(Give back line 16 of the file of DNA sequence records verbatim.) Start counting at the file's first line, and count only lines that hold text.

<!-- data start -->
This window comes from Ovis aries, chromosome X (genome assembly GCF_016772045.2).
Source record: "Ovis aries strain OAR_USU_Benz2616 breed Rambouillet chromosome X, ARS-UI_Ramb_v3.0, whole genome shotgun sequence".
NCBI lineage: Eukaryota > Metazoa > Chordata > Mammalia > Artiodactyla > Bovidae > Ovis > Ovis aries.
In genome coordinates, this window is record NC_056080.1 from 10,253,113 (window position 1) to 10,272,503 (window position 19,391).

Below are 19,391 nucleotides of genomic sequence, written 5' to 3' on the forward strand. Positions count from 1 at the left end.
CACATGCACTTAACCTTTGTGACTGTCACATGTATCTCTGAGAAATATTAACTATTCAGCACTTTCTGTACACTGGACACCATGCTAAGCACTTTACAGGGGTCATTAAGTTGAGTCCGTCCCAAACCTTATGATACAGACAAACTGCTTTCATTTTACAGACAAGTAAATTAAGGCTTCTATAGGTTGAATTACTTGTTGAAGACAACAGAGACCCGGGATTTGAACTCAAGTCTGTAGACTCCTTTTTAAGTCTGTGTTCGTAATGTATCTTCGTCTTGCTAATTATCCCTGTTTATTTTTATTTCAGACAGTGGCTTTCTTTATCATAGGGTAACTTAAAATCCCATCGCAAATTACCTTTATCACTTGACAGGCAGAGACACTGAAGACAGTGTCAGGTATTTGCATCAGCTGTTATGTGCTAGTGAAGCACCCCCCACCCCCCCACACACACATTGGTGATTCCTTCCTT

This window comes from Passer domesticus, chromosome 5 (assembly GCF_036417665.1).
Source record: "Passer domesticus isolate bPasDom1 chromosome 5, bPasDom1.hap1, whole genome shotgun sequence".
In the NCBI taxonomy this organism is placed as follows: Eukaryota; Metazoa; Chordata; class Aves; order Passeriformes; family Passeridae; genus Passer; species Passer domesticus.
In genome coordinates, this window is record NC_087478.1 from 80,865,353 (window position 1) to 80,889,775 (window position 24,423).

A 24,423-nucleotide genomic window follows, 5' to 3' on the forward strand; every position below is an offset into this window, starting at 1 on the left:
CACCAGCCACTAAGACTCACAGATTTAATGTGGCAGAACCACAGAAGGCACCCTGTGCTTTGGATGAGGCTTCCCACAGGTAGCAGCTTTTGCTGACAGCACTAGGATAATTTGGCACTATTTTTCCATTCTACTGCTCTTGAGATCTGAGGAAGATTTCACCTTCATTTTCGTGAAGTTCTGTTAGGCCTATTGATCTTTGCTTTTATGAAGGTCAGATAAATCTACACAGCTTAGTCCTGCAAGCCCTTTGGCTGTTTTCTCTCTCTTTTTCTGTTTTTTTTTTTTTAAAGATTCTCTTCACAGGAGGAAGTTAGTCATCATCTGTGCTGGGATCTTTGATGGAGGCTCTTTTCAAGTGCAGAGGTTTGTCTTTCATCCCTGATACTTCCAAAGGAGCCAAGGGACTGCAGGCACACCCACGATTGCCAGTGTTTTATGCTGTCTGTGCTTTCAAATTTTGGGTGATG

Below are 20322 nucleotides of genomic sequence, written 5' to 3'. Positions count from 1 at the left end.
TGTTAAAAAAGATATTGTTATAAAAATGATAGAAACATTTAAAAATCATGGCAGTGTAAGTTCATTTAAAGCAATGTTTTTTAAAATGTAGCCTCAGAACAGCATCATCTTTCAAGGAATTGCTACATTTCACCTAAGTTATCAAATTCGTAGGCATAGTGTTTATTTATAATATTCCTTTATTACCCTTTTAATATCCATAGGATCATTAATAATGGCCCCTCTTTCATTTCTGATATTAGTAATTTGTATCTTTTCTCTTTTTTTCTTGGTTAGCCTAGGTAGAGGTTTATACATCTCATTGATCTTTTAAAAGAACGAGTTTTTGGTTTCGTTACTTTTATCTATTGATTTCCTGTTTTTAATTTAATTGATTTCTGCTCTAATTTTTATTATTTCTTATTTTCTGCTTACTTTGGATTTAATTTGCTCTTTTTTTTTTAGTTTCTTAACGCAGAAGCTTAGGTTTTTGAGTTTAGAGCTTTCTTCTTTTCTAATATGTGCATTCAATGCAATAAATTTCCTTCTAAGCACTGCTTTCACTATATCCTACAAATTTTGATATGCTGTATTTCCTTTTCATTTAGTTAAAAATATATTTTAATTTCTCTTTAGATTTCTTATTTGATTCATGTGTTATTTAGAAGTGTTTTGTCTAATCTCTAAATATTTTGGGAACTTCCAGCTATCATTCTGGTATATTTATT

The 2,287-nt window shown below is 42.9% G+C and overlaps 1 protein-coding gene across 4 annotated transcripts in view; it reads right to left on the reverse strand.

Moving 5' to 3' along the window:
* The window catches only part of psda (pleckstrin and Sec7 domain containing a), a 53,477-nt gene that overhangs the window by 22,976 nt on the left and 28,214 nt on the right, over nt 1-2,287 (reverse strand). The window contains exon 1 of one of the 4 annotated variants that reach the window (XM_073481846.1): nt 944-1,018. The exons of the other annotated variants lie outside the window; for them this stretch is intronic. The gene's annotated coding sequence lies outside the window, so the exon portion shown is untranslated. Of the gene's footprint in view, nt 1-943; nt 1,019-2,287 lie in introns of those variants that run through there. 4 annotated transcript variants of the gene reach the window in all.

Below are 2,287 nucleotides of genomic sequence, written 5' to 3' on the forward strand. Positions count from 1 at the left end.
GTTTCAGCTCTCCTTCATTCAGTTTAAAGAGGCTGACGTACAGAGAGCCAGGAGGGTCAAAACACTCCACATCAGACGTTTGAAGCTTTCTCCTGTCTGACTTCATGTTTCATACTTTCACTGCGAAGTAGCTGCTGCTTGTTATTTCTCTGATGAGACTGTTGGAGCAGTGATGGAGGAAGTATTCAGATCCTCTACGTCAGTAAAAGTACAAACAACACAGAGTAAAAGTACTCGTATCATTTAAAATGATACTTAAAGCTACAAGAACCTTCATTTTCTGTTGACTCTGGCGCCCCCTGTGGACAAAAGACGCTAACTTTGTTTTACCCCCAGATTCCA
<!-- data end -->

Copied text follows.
Moving 5' to 3' along the window: